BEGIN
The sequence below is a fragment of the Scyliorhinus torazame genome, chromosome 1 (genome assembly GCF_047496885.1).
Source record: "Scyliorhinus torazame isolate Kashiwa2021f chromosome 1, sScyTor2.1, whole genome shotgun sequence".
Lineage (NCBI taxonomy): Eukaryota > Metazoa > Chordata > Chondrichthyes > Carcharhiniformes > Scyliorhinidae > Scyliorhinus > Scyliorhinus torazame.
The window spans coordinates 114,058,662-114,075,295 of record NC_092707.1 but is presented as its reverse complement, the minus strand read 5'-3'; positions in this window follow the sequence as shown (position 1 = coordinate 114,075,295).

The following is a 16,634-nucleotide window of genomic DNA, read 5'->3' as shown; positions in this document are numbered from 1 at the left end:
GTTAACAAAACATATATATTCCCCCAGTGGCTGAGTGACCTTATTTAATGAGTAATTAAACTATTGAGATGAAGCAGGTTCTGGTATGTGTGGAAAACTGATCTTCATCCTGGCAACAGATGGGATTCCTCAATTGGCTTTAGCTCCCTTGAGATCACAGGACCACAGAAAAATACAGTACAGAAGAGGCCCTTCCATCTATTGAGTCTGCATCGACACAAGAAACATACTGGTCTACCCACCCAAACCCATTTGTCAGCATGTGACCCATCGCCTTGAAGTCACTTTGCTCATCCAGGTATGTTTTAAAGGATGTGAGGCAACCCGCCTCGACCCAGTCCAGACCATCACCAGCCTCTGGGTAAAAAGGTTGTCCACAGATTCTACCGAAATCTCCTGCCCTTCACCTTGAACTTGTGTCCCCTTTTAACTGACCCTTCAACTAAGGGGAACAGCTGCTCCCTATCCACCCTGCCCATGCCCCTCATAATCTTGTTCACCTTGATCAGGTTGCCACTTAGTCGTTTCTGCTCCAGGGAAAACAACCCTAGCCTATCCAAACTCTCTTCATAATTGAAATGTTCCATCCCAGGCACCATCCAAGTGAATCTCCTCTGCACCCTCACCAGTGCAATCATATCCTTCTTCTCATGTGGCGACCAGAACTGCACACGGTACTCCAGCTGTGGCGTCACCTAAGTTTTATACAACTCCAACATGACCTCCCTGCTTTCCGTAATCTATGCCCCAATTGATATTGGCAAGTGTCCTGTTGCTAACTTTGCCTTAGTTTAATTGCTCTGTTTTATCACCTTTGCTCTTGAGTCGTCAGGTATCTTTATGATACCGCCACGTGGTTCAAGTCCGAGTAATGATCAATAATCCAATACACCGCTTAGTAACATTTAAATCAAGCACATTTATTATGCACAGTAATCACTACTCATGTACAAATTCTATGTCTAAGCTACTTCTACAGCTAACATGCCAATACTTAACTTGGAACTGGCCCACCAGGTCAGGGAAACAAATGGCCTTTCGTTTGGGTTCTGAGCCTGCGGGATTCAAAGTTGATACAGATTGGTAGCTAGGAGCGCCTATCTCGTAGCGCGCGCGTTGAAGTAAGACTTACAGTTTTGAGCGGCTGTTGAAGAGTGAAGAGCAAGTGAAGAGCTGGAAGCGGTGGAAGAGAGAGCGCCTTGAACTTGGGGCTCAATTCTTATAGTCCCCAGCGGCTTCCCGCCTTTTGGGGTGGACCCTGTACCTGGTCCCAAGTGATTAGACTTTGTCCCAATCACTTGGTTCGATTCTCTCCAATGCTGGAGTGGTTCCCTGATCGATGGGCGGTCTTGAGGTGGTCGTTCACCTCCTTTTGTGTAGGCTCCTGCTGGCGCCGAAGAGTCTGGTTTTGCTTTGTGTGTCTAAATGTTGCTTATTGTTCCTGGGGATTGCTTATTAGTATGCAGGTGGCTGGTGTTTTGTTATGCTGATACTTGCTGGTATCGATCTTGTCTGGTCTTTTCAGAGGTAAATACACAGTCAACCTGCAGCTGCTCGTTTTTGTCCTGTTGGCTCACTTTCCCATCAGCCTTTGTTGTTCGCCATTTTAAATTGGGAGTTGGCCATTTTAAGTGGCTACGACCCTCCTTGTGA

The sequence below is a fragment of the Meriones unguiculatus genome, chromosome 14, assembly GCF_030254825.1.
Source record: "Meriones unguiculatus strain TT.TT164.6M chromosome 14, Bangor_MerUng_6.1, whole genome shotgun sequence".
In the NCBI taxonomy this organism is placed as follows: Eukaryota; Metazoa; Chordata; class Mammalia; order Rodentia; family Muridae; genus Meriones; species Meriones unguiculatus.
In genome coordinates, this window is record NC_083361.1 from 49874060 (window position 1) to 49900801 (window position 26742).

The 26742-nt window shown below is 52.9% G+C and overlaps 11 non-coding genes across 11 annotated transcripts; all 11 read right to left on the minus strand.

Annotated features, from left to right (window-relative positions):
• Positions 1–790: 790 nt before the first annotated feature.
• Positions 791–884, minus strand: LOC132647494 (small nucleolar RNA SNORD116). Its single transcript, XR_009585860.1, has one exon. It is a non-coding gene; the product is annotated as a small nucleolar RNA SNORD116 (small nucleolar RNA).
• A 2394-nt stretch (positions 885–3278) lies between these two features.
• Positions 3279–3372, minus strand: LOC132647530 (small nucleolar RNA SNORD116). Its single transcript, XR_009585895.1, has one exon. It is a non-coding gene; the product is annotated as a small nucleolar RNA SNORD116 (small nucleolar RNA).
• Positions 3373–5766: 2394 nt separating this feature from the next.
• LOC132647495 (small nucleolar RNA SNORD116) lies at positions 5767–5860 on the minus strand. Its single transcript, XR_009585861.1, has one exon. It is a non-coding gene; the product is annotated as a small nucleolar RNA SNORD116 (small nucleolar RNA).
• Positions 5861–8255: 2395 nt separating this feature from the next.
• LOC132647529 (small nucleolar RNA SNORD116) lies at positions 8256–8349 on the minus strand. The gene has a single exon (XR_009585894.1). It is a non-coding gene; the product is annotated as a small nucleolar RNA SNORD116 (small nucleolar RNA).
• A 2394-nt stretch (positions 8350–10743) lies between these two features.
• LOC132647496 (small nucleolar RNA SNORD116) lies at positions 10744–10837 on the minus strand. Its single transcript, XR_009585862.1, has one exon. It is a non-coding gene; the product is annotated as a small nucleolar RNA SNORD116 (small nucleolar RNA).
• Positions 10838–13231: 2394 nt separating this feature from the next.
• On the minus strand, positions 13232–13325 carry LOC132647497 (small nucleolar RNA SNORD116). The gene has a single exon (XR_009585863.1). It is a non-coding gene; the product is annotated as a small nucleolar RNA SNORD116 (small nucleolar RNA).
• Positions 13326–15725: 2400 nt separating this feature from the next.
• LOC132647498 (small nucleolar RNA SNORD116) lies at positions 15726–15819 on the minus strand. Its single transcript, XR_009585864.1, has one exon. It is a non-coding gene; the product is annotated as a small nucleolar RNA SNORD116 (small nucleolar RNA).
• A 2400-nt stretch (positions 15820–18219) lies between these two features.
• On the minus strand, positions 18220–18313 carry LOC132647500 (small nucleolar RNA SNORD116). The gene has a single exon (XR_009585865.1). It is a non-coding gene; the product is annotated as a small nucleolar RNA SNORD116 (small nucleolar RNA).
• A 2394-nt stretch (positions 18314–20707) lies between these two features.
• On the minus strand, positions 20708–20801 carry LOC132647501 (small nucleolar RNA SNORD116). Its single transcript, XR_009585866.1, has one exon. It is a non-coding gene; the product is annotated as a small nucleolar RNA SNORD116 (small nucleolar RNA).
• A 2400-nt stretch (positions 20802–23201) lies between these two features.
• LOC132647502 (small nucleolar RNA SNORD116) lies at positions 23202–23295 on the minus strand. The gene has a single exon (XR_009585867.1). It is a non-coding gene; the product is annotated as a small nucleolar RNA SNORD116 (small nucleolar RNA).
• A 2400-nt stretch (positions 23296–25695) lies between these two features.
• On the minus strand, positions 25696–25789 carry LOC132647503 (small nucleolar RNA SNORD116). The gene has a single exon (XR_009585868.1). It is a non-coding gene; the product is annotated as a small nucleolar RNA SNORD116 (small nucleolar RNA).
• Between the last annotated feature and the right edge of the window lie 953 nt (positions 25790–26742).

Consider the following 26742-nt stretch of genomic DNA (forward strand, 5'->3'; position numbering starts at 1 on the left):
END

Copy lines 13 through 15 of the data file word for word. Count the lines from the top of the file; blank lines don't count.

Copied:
• Positions 1–790: 790 nt before the first annotated feature.
• Positions 791–884, minus strand: LOC132647494 (small nucleolar RNA SNORD116). Its single transcript, XR_009585860.1, has one exon. It is a non-coding gene; the product is annotated as a small nucleolar RNA SNORD116 (small nucleolar RNA).
• A 2394-nt stretch (positions 885–3278) lies between these two features.